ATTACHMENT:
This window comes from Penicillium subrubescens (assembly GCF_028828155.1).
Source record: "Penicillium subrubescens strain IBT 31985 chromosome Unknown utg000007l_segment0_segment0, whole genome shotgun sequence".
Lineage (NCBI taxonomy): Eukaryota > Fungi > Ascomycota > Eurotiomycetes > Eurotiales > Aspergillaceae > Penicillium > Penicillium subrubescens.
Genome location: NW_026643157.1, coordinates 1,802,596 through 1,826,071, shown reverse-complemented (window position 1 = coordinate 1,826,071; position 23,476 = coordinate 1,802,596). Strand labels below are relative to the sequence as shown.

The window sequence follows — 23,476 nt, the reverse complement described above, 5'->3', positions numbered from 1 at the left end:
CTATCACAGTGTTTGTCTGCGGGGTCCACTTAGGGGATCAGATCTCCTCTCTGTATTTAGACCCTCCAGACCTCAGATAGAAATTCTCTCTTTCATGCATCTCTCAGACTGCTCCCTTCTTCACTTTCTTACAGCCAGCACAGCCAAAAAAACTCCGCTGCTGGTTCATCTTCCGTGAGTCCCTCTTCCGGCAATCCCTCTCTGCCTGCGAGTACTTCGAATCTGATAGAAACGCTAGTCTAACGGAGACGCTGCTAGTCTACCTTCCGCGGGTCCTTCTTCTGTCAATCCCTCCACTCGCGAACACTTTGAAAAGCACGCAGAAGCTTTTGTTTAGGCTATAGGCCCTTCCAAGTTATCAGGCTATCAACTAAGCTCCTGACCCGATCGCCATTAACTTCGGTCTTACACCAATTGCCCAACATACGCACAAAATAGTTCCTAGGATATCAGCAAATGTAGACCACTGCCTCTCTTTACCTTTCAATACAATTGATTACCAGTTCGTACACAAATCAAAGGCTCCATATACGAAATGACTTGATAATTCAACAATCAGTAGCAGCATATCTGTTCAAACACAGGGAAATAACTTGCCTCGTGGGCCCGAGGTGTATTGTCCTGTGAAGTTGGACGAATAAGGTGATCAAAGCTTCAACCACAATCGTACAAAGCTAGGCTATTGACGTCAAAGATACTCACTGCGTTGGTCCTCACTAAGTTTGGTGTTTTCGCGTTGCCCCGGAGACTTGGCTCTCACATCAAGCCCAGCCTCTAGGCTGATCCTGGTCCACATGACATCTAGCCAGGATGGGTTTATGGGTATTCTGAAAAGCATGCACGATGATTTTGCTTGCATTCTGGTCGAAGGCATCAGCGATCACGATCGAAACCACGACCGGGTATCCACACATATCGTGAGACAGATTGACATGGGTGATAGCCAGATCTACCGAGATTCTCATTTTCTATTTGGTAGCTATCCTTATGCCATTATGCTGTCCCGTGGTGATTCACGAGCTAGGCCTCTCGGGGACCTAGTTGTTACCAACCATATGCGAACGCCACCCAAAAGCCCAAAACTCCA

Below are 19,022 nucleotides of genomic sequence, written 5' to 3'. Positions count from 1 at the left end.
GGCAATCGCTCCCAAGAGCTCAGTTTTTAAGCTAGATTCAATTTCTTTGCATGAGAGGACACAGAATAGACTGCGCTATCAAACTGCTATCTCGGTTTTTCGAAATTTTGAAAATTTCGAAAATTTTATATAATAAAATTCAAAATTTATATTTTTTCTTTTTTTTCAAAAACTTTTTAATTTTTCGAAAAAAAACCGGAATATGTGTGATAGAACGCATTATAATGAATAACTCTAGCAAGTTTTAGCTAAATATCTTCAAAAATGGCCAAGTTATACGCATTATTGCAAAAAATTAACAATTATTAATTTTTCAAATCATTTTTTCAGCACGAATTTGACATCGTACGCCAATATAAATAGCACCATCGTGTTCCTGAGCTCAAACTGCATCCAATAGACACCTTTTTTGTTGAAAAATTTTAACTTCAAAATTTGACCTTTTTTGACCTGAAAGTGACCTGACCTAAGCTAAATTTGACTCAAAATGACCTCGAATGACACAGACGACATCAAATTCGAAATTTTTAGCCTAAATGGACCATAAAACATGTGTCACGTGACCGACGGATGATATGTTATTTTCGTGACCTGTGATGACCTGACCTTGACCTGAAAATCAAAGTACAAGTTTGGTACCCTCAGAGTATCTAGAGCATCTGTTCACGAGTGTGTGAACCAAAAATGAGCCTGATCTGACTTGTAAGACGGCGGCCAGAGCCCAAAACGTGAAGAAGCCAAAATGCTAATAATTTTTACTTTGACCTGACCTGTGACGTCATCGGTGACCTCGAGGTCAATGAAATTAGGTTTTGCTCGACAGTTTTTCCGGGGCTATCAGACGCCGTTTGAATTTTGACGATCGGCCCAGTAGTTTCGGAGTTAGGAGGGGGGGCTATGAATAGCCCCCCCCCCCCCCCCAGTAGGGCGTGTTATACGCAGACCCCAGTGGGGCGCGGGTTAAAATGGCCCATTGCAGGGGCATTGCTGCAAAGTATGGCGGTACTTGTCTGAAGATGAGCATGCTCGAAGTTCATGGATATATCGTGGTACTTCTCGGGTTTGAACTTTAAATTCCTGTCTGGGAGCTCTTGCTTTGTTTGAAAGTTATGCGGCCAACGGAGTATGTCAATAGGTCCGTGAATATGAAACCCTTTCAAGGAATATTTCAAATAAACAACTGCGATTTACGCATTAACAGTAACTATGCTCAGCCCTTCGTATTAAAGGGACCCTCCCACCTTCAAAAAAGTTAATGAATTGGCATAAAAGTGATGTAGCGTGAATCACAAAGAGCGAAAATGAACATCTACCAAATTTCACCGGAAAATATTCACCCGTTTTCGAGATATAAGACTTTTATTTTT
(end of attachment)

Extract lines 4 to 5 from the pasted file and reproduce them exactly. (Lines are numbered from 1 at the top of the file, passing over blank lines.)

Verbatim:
Genome location: NW_026643157.1, coordinates 1,802,596 through 1,826,071, shown reverse-complemented (window position 1 = coordinate 1,826,071; position 23,476 = coordinate 1,802,596). Strand labels below are relative to the sequence as shown.

The window sequence follows — 23,476 nt, the reverse complement described above, 5'->3', positions numbered from 1 at the left end: